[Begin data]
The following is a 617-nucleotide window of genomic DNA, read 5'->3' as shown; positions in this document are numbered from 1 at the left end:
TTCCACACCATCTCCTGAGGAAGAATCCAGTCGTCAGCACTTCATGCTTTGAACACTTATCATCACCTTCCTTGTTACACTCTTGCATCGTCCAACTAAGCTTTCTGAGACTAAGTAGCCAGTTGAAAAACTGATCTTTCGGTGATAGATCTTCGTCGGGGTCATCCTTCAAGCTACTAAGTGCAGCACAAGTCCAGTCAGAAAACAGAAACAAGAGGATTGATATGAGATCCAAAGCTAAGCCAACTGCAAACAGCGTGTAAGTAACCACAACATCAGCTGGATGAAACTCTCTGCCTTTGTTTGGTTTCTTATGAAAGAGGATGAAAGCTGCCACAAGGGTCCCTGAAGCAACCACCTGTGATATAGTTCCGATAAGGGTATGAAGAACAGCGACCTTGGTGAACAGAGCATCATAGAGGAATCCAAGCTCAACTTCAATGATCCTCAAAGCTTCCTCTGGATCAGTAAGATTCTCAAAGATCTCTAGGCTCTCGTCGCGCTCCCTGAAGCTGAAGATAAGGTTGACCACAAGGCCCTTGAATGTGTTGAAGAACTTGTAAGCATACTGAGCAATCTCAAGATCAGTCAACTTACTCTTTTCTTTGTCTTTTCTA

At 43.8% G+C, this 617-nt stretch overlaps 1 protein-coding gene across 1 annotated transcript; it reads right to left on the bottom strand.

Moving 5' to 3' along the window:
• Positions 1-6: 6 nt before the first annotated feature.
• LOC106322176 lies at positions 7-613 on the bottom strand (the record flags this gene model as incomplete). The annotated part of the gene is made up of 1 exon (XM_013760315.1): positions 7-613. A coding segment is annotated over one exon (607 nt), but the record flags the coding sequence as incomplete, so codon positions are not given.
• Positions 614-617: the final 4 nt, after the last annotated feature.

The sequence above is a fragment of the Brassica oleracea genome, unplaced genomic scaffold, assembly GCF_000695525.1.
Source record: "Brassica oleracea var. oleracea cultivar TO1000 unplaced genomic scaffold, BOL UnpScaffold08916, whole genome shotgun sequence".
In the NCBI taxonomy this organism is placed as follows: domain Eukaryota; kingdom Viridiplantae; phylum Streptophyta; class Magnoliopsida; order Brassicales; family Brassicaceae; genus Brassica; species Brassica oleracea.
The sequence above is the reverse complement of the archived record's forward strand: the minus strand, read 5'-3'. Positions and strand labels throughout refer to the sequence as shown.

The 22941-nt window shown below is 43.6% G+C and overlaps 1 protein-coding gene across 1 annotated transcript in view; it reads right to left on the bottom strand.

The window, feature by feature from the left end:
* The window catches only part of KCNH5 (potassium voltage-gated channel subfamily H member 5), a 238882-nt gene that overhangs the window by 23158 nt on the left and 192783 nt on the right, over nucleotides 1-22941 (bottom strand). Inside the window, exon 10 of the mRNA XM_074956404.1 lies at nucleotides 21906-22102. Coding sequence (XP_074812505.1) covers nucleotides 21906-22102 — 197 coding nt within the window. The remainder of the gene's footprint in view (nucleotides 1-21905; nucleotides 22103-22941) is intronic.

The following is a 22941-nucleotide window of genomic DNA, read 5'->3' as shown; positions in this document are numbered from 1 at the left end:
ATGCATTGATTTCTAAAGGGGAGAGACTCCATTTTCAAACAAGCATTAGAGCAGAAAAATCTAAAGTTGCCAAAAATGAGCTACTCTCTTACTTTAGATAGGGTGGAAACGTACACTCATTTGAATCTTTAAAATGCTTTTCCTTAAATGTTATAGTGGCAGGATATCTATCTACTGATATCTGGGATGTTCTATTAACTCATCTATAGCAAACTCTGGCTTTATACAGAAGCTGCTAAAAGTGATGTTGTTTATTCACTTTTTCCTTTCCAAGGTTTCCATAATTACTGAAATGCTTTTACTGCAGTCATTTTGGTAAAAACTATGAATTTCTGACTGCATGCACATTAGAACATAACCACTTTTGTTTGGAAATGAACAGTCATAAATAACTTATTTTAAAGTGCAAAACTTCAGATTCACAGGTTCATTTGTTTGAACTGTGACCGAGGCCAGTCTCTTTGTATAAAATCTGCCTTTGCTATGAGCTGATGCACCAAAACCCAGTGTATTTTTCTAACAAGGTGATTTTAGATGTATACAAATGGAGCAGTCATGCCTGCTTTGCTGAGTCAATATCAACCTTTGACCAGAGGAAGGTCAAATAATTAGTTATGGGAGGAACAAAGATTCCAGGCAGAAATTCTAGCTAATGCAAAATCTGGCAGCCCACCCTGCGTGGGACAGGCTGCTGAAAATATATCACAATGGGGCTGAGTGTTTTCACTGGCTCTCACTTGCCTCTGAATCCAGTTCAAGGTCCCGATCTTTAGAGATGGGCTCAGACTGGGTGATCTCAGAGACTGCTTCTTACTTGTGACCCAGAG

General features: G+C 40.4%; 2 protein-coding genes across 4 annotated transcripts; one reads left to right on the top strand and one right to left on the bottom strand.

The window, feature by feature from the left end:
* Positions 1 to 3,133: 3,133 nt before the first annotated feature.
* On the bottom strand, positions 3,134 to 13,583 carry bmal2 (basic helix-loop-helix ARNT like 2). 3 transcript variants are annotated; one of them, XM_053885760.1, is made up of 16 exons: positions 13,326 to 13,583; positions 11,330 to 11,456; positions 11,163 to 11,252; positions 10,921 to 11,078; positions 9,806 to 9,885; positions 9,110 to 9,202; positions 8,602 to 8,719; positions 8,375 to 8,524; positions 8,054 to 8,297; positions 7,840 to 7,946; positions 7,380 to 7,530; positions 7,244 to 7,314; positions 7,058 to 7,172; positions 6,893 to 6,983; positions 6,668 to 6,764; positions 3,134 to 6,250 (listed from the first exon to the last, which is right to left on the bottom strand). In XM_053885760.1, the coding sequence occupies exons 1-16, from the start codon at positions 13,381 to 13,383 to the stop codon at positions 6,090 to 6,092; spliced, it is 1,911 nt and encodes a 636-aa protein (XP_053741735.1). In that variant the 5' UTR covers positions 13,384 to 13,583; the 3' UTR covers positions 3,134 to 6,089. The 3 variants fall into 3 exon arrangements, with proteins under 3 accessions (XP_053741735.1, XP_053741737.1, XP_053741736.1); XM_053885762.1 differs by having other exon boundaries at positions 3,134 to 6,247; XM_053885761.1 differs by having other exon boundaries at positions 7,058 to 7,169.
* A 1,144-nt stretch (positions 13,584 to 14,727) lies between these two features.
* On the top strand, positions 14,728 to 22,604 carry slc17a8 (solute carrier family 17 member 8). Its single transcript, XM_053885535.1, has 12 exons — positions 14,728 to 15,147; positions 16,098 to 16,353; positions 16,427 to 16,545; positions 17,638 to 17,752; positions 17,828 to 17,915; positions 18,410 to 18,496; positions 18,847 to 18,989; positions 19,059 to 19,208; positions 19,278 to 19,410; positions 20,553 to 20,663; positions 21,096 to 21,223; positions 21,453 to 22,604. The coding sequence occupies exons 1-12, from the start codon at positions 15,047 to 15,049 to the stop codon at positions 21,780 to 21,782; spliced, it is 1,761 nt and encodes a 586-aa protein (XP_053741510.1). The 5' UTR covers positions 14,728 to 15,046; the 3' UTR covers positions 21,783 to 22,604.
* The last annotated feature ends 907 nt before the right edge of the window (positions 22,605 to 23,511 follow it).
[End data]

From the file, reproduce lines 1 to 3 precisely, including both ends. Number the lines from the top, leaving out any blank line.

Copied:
The following is a 617-nucleotide window of genomic DNA, read 5'->3' as shown; positions in this document are numbered from 1 at the left end:
TTCCACACCATCTCCTGAGGAAGAATCCAGTCGTCAGCACTTCATGCTTTGAACACTTATCATCACCTTCCTTGTTACACTCTTGCATCGTCCAACTAAGCTTTCTGAGACTAAGTAGCCAGTTGAAAAACTGATCTTTCGGTGATAGATCTTCGTCGGGGTCATCCTTCAAGCTACTAAGTGCAGCACAAGTCCAGTCAGAAAACAGAAACAAGAGGATTGATATGAGATCCAAAGCTAAGCCAACTGCAAACAGCGTGTAAGTAACCACAACATCAGCTGGATGAAACTCTCTGCCTTTGTTTGGTTTCTTATGAAAGAGGATGAAAGCTGCCACAAGGGTCCCTGAAGCAACCACCTGTGATATAGTTCCGATAAGGGTATGAAGAACAGCGACCTTGGTGAACAGAGCATCATAGAGGAATCCAAGCTCAACTTCAATGATCCTCAAAGCTTCCTCTGGATCAGTAAGATTCTCAAAGATCTCTAGGCTCTCGTCGCGCTCCCTGAAGCTGAAGATAAGGTTGACCACAAGGCCCTTGAATGTGTTGAAGAACTTGTAAGCATACTGAGCAATCTCAAGATCAGTCAACTTACTCTTTTCTTTGTCTTTTCTA

At 43.8% G+C, this 617-nt stretch overlaps 1 protein-coding gene across 1 annotated transcript; it reads right to left on the bottom strand.